4

#### Spectral functions and smoothing techniques on Jordan algebras

Baes, Michel 22 September 2006 (has links)
Successful methods for a large class of nonlinear convex optimization problems have recently been developed. This class, known as self-scaled optimization problems, has been defined by Nesterov and Todd in 1994. As noticed by Guler in 1996, this class is best described using an algebraic structure known as Euclidean Jordan algebra, which provides an elegant and powerful unifying framework for its study. Euclidean Jordan algebras are now a popular setting for the analysis of algorithms designed for self-scaled optimization problems : dozens of research papers in optimization deal explicitely with them. This thesis proposes an extensive and self-contained description of Euclidean Jordan algebras, and shows how they can be used to design and analyze new algorithms for self-scaled optimization. Our work focuses on the so-called spectral functions on Euclidean Jordan algebras, a natural generalization of spectral functions of symmetric matrices. Based on an original variational analysis technique for Euclidean Jordan algebras, we discuss their most important properties, such as differentiability and convexity. We show how these results can be applied in order to extend several algorithms existing for linear or second-order programming to the general class of self-scaled problems. In particular, our methods allowed us to extend to some nonlinear convex problems the powerful smoothing techniques of Nesterov, and to demonstrate its excellent theoretical and practical efficiency.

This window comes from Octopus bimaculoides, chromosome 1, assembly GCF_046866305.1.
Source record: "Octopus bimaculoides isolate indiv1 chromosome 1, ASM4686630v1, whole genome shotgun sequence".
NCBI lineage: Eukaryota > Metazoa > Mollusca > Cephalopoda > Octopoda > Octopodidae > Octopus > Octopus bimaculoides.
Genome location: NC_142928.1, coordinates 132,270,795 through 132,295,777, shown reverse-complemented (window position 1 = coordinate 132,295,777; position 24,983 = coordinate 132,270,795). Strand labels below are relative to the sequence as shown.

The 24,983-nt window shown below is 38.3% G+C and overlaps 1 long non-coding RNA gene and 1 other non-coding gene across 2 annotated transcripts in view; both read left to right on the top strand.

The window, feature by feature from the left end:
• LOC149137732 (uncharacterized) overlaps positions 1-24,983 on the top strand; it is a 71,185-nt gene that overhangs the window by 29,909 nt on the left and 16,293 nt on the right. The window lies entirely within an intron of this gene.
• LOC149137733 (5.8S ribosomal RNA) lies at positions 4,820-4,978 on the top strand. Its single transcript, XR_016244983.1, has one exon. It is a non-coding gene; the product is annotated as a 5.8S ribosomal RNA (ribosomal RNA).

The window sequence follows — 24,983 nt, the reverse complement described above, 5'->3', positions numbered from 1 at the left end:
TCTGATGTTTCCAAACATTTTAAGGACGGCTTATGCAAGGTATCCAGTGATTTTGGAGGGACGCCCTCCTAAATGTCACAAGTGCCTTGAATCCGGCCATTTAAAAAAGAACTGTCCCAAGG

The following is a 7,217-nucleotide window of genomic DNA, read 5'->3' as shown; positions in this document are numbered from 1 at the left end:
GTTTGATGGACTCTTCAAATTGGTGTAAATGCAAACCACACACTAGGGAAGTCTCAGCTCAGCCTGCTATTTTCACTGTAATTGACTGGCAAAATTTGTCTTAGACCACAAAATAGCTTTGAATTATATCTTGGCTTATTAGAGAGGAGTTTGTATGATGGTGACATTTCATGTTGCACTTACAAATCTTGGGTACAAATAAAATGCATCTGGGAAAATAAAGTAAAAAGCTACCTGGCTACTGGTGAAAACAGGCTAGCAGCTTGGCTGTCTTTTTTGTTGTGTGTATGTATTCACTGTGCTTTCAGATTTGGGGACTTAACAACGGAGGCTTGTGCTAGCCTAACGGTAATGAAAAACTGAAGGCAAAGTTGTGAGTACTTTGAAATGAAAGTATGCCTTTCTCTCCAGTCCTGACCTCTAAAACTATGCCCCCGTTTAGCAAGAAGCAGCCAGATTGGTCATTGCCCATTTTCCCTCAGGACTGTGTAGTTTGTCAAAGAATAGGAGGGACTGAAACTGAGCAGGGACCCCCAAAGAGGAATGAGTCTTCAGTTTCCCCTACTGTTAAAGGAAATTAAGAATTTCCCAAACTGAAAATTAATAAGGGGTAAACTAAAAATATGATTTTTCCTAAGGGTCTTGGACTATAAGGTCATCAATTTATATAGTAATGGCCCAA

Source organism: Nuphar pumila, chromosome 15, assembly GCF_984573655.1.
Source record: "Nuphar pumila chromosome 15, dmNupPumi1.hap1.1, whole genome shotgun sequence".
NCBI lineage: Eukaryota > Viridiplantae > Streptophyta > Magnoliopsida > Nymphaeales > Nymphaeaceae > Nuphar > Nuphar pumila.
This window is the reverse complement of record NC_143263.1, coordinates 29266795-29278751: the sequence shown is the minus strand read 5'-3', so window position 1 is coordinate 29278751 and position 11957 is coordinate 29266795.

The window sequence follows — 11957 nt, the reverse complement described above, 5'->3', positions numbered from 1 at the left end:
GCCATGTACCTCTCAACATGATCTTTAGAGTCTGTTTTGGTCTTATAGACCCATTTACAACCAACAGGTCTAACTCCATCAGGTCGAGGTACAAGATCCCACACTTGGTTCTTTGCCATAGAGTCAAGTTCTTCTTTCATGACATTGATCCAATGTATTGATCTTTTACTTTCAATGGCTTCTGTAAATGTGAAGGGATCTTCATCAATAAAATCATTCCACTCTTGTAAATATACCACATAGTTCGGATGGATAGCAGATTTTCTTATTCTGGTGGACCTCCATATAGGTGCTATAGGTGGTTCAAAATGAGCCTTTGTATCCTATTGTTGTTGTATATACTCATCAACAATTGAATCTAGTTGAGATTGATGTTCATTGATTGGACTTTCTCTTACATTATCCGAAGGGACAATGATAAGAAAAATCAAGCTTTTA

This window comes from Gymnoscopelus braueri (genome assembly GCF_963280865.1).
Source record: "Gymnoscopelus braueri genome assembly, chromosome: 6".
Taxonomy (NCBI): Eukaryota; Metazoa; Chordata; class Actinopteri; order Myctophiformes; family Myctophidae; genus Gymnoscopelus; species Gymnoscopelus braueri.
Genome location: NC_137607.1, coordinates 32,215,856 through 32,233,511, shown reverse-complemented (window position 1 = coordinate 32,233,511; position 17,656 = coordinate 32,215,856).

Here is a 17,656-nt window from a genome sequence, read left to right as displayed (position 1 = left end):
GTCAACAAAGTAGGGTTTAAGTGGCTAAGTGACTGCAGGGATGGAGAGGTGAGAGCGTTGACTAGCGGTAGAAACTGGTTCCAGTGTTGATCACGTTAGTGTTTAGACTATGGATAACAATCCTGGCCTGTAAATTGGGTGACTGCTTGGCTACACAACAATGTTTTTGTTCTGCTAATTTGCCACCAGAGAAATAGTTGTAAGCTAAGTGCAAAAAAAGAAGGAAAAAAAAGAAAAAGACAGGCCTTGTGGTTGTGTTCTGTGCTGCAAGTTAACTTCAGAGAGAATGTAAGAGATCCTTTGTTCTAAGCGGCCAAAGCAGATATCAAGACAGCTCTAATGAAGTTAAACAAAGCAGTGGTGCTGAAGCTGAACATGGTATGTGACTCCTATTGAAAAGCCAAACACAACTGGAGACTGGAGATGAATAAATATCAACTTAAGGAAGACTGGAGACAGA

5

#### Optimization algorithms in compressive sensing (CS) sparse magnetic resonance imaging (MRI)

Takeva-Velkova, Viliyana 01 June 2010 (has links)